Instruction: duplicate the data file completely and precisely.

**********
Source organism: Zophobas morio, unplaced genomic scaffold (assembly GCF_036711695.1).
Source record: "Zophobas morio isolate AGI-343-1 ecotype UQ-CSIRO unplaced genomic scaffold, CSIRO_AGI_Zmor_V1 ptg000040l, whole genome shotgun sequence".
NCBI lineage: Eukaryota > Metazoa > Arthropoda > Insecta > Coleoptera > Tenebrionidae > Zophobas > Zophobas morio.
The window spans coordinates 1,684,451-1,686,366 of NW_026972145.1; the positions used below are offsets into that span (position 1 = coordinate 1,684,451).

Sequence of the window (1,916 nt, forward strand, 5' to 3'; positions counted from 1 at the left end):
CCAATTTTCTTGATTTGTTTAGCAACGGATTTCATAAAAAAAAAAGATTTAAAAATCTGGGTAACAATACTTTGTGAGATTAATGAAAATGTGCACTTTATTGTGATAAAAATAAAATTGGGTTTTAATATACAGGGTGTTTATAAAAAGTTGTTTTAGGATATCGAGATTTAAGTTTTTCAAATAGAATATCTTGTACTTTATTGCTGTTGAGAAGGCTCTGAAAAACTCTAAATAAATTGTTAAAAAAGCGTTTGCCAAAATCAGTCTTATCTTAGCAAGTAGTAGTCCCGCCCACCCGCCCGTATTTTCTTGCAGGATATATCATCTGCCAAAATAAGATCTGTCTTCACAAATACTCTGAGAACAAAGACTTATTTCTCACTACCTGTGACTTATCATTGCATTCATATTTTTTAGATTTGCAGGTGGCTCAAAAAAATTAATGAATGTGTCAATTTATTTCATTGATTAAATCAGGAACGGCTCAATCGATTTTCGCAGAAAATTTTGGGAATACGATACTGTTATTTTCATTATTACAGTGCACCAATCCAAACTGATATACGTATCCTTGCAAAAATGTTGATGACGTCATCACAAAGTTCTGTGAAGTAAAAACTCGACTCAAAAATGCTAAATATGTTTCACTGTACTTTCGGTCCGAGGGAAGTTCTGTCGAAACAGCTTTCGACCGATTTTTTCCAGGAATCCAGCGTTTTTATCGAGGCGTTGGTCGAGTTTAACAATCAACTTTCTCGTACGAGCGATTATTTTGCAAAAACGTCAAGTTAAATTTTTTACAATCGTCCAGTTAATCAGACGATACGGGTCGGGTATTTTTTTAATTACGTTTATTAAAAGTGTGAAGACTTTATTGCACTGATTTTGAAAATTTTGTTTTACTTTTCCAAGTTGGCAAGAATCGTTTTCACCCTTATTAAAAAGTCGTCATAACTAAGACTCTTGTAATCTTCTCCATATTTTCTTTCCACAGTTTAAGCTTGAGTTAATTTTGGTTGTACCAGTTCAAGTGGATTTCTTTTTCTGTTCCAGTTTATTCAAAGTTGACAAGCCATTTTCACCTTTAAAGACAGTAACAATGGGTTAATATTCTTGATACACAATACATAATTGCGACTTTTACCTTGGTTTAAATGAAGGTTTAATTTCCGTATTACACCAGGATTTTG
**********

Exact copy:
Source organism: Zophobas morio, unplaced genomic scaffold (assembly GCF_036711695.1).
Source record: "Zophobas morio isolate AGI-343-1 ecotype UQ-CSIRO unplaced genomic scaffold, CSIRO_AGI_Zmor_V1 ptg000040l, whole genome shotgun sequence".
NCBI lineage: Eukaryota > Metazoa > Arthropoda > Insecta > Coleoptera > Tenebrionidae > Zophobas > Zophobas morio.
The window spans coordinates 1,684,451-1,686,366 of NW_026972145.1; the positions used below are offsets into that span (position 1 = coordinate 1,684,451).

Sequence of the window (1,916 nt, forward strand, 5' to 3'; positions counted from 1 at the left end):
CCAATTTTCTTGATTTGTTTAGCAACGGATTTCATAAAAAAAAAAGATTTAAAAATCTGGGTAACAATACTTTGTGAGATTAATGAAAATGTGCACTTTATTGTGATAAAAATAAAATTGGGTTTTAATATACAGGGTGTTTATAAAAAGTTGTTTTAGGATATCGAGATTTAAGTTTTTCAAATAGAATATCTTGTACTTTATTGCTGTTGAGAAGGCTCTGAAAAACTCTAAATAAATTGTTAAAAAAGCGTTTGCCAAAATCAGTCTTATCTTAGCAAGTAGTAGTCCCGCCCACCCGCCCGTATTTTCTTGCAGGATATATCATCTGCCAAAATAAGATCTGTCTTCACAAATACTCTGAGAACAAAGACTTATTTCTCACTACCTGTGACTTATCATTGCATTCATATTTTTTAGATTTGCAGGTGGCTCAAAAAAATTAATGAATGTGTCAATTTATTTCATTGATTAAATCAGGAACGGCTCAATCGATTTTCGCAGAAAATTTTGGGAATACGATACTGTTATTTTCATTATTACAGTGCACCAATCCAAACTGATATACGTATCCTTGCAAAAATGTTGATGACGTCATCACAAAGTTCTGTGAAGTAAAAACTCGACTCAAAAATGCTAAATATGTTTCACTGTACTTTCGGTCCGAGGGAAGTTCTGTCGAAACAGCTTTCGACCGATTTTTTCCAGGAATCCAGCGTTTTTATCGAGGCGTTGGTCGAGTTTAACAATCAACTTTCTCGTACGAGCGATTATTTTGCAAAAACGTCAAGTTAAATTTTTTACAATCGTCCAGTTAATCAGACGATACGGGTCGGGTATTTTTTTAATTACGTTTATTAAAAGTGTGAAGACTTTATTGCACTGATTTTGAAAATTTTGTTTTACTTTTCCAAGTTGGCAAGAATCGTTTTCACCCTTATTAAAAAGTCGTCATAACTAAGACTCTTGTAATCTTCTCCATATTTTCTTTCCACAGTTTAAGCTTGAGTTAATTTTGGTTGTACCAGTTCAAGTGGATTTCTTTTTCTGTTCCAGTTTATTCAAAGTTGACAAGCCATTTTCACCTTTAAAGACAGTAACAATGGGTTAATATTCTTGATACACAATACATAATTGCGACTTTTACCTTGGTTTAAATGAAGGTTTAATTTCCGTATTACACCAGGATTTTG